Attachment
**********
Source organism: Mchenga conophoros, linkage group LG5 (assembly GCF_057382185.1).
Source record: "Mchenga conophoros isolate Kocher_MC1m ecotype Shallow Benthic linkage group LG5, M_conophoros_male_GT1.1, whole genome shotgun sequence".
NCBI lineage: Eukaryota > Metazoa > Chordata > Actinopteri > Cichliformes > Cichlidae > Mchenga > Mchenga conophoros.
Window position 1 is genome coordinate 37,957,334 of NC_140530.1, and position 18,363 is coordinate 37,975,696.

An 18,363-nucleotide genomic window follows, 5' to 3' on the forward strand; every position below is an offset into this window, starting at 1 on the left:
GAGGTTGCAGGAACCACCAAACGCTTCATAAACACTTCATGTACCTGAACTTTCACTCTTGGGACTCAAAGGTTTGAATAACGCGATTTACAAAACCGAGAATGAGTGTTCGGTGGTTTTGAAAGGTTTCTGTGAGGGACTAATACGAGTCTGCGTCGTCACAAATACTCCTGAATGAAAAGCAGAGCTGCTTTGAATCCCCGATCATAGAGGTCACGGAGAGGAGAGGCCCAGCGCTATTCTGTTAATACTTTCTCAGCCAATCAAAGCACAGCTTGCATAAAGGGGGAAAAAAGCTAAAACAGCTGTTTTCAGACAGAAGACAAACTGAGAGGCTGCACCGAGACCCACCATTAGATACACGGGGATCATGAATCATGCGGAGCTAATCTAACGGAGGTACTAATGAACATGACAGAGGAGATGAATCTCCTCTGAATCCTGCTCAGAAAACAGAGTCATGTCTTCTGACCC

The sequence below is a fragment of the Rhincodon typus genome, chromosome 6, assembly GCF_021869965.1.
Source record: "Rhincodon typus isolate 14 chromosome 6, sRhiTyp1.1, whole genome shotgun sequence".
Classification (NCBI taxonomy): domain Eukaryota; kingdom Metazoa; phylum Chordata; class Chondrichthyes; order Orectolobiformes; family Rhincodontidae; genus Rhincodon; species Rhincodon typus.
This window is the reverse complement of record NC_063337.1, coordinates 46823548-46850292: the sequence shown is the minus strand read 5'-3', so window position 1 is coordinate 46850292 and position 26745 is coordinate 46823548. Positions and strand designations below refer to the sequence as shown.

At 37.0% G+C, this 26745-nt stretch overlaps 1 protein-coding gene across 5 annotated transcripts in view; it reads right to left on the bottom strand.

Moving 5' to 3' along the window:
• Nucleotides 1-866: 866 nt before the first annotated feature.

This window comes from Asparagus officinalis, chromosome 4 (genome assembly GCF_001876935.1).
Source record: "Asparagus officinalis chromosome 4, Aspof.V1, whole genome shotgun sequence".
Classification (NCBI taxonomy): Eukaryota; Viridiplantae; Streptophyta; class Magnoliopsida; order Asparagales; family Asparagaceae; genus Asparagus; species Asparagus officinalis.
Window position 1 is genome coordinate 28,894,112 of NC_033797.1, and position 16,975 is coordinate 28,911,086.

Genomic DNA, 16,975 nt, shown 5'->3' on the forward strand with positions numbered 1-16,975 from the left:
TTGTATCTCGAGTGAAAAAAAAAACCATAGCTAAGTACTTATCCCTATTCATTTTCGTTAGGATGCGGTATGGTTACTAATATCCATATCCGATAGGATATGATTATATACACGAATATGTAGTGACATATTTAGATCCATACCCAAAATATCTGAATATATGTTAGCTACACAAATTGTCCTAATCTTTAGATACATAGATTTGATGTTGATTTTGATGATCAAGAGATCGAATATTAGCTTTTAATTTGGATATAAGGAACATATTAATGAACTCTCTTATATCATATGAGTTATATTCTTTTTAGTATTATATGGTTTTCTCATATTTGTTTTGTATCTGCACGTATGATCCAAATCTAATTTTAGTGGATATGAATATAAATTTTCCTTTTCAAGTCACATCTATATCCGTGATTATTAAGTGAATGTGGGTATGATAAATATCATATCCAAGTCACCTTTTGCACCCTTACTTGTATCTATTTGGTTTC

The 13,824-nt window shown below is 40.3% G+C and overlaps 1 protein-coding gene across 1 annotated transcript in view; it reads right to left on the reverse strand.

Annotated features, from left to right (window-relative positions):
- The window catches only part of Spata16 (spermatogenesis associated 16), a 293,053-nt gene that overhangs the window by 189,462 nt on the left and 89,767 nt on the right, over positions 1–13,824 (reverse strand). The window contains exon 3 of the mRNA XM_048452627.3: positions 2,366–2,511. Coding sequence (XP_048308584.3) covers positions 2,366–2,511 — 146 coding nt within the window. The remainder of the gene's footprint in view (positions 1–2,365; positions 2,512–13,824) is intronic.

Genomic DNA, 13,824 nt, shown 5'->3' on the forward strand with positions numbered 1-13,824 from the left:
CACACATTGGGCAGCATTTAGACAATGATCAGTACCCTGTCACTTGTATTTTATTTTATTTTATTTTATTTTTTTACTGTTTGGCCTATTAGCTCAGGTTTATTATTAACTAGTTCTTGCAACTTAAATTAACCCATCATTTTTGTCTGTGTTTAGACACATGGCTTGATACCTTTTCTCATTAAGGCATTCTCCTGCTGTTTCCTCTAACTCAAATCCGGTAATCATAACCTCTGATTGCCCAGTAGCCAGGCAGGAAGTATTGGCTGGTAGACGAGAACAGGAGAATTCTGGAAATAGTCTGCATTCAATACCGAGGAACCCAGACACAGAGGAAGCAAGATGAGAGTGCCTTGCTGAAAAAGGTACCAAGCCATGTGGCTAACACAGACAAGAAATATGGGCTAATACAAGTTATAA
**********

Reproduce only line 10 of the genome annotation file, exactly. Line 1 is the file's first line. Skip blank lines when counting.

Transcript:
This window is the reverse complement of record NC_063337.1, coordinates 46823548-46850292: the sequence shown is the minus strand read 5'-3', so window position 1 is coordinate 46850292 and position 26745 is coordinate 46823548. Positions and strand designations below refer to the sequence as shown.